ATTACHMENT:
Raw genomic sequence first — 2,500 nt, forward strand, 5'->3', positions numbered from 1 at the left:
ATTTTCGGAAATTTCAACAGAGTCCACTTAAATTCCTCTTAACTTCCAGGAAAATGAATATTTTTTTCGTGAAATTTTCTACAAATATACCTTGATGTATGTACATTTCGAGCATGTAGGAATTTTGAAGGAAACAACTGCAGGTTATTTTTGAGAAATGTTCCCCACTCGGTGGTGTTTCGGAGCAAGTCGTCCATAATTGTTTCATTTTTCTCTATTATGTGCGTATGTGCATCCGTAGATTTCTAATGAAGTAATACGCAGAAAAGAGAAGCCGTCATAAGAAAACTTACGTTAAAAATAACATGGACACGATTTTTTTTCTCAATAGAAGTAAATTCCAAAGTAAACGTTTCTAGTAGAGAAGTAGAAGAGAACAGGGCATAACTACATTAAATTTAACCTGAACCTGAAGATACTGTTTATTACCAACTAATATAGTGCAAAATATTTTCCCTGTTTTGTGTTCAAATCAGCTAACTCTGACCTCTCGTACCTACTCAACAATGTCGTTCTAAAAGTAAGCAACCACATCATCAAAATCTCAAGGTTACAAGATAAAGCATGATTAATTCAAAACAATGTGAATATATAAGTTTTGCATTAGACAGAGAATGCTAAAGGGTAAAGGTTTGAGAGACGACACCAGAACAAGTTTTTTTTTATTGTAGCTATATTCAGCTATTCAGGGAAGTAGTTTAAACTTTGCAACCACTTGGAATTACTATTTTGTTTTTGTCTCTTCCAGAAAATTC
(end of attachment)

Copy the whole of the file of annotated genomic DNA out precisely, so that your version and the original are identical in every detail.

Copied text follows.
Raw genomic sequence first — 2,500 nt, forward strand, 5'->3', positions numbered from 1 at the left:
ATTTTCGGAAATTTCAACAGAGTCCACTTAAATTCCTCTTAACTTCCAGGAAAATGAATATTTTTTTCGTGAAATTTTCTACAAATATACCTTGATGTATGTACATTTCGAGCATGTAGGAATTTTGAAGGAAACAACTGCAGGTTATTTTTGAGAAATGTTCCCCACTCGGTGGTGTTTCGGAGCAAGTCGTCCATAATTGTTTCATTTTTCTCTATTATGTGCGTATGTGCATCCGTAGATTTCTAATGAAGTAATACGCAGAAAAGAGAAGCCGTCATAAGAAAACTTACGTTAAAAATAACATGGACACGATTTTTTTTCTCAATAGAAGTAAATTCCAAAGTAAACGTTTCTAGTAGAGAAGTAGAAGAGAACAGGGCATAACTACATTAAATTTAACCTGAACCTGAAGATACTGTTTATTACCAACTAATATAGTGCAAAATATTTTCCCTGTTTTGTGTTCAAATCAGCTAACTCTGACCTCTCGTACCTACTCAACAATGTCGTTCTAAAAGTAAGCAACCACATCATCAAAATCTCAAGGTTACAAGATAAAGCATGATTAATTCAAAACAATGTGAATATATAAGTTTTGCATTAGACAGAGAATGCTAAAGGGTAAAGGTTTGAGAGACGACACCAGAACAAGTTTTTTTTTATTGTAGCTATATTCAGCTATTCAGGGAAGTAGTTTAAACTTTGCAACCACTTGGAATTACTATTTTGTTTTTGTCTCTTCCAGAAAATTC